Low Back Pain (LBP) is a common and recurrent problem. It has been estimated that approximately 80 percent of people will experience debilitating low back pain at some point in their lives. Research has found that most of these acute LBP episodes will calm down significantly within two to four weeks. Additionally, the good news is that usually, even if the pain is very intense, the pain does not represent a serious medical problem in your back that might require advanced imaging studies (CT/MRI) or invasive procedures such as surgery to correct.
Patients are often given medications to help calm down the acute pain episode but most often they are not referred to a physical therapist to evaluate the underlying mechanical issues causing the pain. This is a common care pathway error in our medical system, and it leads to more chronic pain, higher medical costs and oftentimes unnecessary and more invasive medical procedures. Even though the acute level of pain may resolve, the underlying mechanical problems are often still present and nagging pains can persist for most patients. Research has also shown that within one year following the first episode of LBP, 60-80 percent of people will have another episode of debilitating pain.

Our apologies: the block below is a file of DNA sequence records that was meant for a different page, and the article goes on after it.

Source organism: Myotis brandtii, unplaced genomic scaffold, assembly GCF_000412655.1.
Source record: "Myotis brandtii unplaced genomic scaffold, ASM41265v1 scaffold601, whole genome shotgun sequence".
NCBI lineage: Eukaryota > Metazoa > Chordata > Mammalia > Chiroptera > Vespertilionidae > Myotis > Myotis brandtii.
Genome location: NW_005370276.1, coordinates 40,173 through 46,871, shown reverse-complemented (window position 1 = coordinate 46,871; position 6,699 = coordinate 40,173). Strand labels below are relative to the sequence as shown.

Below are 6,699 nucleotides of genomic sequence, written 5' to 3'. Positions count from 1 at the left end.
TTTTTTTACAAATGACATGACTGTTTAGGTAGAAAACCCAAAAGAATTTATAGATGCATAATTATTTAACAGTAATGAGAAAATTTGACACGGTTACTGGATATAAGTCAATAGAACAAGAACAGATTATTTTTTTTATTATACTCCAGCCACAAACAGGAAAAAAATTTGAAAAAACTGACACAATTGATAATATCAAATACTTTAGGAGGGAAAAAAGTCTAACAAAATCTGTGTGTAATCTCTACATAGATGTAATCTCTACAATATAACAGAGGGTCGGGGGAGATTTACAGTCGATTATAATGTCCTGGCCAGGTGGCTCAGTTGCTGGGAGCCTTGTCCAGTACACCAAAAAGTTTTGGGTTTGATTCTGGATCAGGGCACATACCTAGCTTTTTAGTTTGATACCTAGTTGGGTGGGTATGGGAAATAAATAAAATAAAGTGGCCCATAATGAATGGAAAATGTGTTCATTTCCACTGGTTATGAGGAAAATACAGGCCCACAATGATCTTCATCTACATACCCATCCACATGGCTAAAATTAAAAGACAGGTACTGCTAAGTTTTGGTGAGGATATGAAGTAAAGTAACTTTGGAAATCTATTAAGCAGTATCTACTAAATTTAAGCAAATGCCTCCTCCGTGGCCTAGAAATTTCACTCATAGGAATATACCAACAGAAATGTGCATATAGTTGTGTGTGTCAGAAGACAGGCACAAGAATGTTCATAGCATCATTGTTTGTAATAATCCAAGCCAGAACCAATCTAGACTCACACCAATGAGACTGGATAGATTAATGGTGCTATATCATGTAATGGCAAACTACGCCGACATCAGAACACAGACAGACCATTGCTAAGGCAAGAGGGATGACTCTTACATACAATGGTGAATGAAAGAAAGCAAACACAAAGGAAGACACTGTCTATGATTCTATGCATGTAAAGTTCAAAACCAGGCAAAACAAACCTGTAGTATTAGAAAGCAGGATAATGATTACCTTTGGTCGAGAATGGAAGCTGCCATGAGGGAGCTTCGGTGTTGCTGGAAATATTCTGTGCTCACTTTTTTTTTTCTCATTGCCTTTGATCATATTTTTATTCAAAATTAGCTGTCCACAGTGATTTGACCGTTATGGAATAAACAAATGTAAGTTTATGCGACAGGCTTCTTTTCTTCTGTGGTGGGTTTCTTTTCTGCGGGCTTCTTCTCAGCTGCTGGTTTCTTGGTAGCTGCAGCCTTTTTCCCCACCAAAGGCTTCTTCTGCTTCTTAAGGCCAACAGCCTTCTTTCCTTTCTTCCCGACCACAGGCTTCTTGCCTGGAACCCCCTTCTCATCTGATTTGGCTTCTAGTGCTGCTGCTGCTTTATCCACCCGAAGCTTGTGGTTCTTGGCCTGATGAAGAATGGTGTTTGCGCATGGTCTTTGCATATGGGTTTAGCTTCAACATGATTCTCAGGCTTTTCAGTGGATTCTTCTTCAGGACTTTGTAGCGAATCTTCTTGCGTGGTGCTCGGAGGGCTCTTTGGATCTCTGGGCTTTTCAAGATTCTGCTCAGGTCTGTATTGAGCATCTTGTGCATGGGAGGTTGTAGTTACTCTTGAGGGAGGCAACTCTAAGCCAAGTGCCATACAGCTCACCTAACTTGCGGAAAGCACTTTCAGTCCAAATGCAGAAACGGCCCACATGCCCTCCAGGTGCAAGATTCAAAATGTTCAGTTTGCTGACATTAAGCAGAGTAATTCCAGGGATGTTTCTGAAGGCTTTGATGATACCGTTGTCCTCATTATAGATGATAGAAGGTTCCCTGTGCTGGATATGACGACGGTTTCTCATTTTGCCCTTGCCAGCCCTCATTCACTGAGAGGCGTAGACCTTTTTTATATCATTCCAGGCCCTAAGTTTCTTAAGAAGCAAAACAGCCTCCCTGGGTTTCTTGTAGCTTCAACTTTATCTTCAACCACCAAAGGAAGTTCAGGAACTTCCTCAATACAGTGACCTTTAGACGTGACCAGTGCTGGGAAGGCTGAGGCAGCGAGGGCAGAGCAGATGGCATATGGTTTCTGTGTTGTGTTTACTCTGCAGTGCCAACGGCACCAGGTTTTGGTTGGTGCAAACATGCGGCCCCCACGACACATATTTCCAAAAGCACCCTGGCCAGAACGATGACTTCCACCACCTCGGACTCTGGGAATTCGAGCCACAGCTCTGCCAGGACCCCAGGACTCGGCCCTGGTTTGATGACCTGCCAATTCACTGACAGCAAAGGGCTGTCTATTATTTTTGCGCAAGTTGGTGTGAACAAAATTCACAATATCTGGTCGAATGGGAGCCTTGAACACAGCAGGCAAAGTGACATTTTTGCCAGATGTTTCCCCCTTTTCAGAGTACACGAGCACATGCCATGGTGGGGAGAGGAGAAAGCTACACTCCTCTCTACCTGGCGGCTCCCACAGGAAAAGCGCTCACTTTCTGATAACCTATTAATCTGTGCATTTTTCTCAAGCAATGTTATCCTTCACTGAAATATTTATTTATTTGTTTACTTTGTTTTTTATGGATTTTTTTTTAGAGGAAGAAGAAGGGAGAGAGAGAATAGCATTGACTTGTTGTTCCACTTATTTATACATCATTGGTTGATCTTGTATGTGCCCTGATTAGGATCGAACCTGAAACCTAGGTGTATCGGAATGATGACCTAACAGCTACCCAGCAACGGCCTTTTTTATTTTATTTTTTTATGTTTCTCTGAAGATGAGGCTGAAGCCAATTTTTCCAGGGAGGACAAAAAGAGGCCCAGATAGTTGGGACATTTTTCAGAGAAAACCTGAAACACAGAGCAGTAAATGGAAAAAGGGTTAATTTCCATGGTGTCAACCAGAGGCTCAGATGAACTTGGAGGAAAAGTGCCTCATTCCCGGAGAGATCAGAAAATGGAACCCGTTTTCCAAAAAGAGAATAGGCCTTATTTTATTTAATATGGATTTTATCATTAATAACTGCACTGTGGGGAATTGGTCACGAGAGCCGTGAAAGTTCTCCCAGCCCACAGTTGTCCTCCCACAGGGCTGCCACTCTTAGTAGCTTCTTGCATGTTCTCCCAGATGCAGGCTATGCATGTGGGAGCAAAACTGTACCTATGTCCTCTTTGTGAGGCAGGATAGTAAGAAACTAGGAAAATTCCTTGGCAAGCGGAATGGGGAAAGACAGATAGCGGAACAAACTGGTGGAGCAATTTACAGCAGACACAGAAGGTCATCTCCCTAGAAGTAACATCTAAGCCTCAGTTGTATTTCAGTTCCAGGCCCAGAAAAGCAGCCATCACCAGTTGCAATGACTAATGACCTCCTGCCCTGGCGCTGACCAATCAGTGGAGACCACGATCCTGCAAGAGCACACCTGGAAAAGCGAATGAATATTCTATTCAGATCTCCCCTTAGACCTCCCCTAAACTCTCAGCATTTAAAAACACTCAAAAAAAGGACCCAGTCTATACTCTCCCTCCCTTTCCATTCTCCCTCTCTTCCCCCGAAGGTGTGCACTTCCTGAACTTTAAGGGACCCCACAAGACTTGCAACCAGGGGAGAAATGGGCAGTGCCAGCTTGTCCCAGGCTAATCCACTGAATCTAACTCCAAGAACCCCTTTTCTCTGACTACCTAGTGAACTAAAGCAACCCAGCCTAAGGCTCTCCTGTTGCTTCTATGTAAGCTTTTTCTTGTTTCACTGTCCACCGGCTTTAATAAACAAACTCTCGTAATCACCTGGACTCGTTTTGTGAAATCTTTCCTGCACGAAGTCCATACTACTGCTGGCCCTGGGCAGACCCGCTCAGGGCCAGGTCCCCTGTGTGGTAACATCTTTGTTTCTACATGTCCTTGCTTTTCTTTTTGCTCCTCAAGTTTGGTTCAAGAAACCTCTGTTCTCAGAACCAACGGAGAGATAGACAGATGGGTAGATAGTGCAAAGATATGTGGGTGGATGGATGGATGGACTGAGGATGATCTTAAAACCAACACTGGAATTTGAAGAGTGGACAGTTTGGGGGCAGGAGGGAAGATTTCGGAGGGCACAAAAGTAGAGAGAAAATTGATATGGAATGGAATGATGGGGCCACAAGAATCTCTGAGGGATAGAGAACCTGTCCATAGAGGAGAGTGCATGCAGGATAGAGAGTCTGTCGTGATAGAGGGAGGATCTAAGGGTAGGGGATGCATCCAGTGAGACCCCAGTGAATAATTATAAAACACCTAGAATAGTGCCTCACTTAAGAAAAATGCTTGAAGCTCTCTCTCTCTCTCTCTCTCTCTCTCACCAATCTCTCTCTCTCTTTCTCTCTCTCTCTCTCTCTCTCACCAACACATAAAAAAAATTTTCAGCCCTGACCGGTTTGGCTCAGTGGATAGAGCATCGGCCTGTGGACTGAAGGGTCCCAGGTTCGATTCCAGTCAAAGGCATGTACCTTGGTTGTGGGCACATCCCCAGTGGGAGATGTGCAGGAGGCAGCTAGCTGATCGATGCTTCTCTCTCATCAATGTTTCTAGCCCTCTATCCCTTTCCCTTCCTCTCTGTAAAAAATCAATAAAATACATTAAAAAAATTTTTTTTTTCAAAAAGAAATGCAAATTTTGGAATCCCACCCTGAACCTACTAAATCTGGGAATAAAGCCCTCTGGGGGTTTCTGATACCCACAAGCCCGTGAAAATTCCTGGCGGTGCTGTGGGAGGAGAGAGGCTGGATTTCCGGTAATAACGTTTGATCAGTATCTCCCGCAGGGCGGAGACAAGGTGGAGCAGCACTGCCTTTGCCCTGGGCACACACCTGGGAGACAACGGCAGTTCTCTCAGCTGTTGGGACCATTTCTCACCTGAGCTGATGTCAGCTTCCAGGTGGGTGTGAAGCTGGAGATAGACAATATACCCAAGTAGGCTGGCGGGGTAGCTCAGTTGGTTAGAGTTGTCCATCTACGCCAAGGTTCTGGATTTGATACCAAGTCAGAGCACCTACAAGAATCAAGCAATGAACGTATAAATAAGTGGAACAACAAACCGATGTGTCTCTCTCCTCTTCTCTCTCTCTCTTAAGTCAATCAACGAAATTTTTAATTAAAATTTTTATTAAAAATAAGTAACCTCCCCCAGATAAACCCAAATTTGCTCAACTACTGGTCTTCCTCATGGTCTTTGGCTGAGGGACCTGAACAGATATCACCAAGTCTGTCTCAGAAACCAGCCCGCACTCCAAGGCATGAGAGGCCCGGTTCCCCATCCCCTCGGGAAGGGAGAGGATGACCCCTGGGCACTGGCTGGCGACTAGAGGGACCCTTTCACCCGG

Correctly retraining the inner core muscles has been shown to help prevent this recurrence pattern. The term “core training” is poorly defined and can be confusing because the term can mean many things depending on who you talk to and their background and anatomical understanding. It is critical to recognize that there are important distinctions between stabilization exercises used for therapeutic reasons and trunk strengthening exercises that are used for sports and conditioning.
Specific core muscle training for low back pain
All core exercise programs involve the trunk muscles, but research has shown that the various muscles of the trunk have specific functions. Some act as position sensors, some act as stabilizers of the spine, and others generate larger body movements.
Functionally, the trunk muscles can be divided into two major groups—the larger outer muscles (“global” muscles) and the smaller inner muscles (“local” muscles). Most non-therapeutic core training programs focus on the large outer trunk muscles that you can see. These muscles span multiple spinal levels and mainly run between the rib cage and pelvis.